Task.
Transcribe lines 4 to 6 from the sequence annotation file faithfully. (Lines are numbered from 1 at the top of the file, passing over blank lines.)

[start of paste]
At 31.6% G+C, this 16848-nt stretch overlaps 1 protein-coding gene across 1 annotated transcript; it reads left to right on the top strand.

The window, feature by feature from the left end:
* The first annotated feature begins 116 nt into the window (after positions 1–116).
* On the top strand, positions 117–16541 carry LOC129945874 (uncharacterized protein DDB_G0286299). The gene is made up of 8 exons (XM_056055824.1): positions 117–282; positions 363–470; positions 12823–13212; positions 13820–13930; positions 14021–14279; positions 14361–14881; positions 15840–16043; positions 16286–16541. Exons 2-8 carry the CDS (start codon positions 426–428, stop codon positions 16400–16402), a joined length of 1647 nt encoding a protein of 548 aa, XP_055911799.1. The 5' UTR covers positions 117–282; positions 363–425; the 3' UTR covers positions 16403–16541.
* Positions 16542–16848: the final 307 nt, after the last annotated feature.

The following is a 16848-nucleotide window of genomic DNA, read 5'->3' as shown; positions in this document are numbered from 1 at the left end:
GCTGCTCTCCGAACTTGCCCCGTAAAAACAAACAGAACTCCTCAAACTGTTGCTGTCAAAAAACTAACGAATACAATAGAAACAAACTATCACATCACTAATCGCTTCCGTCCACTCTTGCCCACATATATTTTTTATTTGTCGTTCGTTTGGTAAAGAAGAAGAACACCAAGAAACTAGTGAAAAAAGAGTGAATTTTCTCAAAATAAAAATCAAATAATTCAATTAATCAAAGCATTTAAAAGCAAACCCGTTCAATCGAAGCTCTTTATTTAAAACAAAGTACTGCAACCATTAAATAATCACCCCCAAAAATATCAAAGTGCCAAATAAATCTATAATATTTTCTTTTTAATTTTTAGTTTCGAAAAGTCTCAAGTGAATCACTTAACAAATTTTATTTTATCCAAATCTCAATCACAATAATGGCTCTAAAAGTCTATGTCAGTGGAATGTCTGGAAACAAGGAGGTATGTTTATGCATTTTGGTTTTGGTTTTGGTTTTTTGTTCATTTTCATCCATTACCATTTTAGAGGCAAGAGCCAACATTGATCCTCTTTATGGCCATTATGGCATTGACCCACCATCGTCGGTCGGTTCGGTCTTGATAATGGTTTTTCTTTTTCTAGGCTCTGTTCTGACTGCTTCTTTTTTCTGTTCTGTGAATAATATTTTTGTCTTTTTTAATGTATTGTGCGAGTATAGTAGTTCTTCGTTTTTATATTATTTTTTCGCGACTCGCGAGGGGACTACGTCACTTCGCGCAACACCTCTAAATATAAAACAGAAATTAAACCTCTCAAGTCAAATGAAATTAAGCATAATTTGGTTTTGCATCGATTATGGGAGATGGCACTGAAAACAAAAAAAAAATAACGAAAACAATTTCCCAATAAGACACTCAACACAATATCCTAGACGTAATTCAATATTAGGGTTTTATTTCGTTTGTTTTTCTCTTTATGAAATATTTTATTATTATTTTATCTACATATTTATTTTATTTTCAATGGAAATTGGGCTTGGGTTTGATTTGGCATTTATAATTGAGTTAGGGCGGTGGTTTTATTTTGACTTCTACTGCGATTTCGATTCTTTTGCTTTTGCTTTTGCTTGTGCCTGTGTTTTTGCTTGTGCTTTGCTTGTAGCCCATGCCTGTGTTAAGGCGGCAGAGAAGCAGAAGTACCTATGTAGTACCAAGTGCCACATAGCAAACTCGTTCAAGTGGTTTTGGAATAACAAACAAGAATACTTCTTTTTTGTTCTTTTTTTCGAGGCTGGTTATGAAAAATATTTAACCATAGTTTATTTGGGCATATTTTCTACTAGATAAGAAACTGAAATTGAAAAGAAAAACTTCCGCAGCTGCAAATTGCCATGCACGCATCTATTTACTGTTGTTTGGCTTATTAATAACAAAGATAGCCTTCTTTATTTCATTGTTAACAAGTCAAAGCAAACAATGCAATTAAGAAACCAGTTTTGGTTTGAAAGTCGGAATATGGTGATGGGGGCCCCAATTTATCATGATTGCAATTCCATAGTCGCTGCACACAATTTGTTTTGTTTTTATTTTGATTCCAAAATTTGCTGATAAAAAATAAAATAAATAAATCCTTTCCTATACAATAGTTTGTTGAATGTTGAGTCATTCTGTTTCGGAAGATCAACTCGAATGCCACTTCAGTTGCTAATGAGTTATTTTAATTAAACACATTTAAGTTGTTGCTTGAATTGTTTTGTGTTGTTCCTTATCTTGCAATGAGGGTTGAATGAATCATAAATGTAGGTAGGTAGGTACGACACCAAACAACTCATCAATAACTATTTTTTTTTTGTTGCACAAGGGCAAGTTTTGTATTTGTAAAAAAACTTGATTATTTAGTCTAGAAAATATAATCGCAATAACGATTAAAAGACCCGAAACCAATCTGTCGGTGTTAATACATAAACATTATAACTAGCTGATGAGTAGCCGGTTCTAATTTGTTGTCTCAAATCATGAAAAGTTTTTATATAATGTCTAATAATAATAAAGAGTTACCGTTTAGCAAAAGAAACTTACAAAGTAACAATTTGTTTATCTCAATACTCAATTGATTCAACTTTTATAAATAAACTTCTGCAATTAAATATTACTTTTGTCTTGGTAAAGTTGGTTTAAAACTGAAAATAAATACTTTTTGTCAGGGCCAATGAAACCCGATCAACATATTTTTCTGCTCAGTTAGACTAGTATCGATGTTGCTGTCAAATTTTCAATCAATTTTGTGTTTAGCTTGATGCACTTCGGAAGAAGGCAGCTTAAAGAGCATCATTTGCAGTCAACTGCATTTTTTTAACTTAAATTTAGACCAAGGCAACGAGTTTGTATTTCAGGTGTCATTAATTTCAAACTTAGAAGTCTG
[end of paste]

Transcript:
* On the top strand, positions 117–16541 carry LOC129945874 (uncharacterized protein DDB_G0286299). The gene is made up of 8 exons (XM_056055824.1): positions 117–282; positions 363–470; positions 12823–13212; positions 13820–13930; positions 14021–14279; positions 14361–14881; positions 15840–16043; positions 16286–16541. Exons 2-8 carry the CDS (start codon positions 426–428, stop codon positions 16400–16402), a joined length of 1647 nt encoding a protein of 548 aa, XP_055911799.1. The 5' UTR covers positions 117–282; positions 363–425; the 3' UTR covers positions 16403–16541.
* Positions 16542–16848: the final 307 nt, after the last annotated feature.

The following is a 16848-nucleotide window of genomic DNA, read 5'->3' as shown; positions in this document are numbered from 1 at the left end: